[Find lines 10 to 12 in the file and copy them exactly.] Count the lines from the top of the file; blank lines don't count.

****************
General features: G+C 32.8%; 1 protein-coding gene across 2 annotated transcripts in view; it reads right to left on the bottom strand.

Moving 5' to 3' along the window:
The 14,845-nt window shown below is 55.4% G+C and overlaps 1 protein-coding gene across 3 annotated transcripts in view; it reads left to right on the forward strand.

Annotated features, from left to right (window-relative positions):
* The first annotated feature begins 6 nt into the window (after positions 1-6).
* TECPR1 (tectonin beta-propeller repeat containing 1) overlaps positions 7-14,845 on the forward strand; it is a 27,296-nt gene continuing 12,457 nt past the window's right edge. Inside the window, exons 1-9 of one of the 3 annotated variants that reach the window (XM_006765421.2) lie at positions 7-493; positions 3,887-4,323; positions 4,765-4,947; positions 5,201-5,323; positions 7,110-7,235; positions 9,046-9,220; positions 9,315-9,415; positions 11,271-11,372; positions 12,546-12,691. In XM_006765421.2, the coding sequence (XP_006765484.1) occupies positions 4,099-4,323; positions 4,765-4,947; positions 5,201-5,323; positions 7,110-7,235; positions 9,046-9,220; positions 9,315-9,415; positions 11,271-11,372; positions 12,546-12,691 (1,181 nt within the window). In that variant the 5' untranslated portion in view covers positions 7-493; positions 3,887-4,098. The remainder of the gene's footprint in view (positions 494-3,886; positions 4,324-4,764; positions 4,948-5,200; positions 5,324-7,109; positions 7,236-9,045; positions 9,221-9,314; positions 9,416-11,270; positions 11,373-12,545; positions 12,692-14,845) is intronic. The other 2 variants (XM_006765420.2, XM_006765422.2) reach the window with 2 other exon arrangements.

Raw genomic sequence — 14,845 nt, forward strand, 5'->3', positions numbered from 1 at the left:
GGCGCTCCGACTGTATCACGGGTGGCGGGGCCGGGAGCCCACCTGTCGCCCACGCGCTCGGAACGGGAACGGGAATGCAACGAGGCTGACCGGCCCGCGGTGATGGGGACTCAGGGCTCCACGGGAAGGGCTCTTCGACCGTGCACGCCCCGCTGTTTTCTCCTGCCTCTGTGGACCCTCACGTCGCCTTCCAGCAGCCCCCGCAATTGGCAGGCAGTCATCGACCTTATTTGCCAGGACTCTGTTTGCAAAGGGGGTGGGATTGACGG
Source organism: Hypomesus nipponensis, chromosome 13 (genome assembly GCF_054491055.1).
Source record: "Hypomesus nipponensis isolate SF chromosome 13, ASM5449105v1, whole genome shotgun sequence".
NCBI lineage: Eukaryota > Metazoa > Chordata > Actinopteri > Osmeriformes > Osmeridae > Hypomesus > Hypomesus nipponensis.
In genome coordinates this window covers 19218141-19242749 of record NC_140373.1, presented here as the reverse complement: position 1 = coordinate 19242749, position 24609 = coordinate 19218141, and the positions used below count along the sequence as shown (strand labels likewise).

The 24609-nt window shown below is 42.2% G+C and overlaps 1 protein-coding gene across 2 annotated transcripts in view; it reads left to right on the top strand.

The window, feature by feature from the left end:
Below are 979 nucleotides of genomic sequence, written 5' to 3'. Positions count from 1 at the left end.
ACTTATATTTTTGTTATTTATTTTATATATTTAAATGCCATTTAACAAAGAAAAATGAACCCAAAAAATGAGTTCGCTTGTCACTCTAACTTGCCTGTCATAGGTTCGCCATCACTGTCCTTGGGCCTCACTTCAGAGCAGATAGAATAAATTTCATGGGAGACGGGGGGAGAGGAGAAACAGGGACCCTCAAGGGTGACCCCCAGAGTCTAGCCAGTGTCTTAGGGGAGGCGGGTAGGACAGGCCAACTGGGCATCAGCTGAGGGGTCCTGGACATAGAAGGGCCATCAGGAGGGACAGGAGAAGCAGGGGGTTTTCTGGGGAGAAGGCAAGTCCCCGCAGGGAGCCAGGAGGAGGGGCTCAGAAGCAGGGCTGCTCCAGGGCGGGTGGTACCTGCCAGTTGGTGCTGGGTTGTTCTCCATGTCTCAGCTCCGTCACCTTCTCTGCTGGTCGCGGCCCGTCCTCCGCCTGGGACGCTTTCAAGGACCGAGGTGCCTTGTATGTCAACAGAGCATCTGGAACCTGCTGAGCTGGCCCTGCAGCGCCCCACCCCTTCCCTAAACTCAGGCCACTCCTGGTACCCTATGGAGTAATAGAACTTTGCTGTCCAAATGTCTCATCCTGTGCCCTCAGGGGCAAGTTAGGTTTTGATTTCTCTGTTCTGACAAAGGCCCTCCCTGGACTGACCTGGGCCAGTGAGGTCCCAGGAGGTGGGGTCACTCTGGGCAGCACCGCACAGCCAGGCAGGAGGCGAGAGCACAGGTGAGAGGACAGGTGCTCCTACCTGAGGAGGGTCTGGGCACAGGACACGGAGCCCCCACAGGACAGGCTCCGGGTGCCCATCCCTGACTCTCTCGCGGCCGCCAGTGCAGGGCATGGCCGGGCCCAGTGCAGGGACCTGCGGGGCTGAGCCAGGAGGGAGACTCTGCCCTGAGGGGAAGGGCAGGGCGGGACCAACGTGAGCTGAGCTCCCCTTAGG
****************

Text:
Source record: "Hypomesus nipponensis isolate SF chromosome 13, ASM5449105v1, whole genome shotgun sequence".
NCBI lineage: Eukaryota > Metazoa > Chordata > Actinopteri > Osmeriformes > Osmeridae > Hypomesus > Hypomesus nipponensis.
In genome coordinates this window covers 19218141-19242749 of record NC_140373.1, presented here as the reverse complement: position 1 = coordinate 19242749, position 24609 = coordinate 19218141, and the positions used below count along the sequence as shown (strand labels likewise).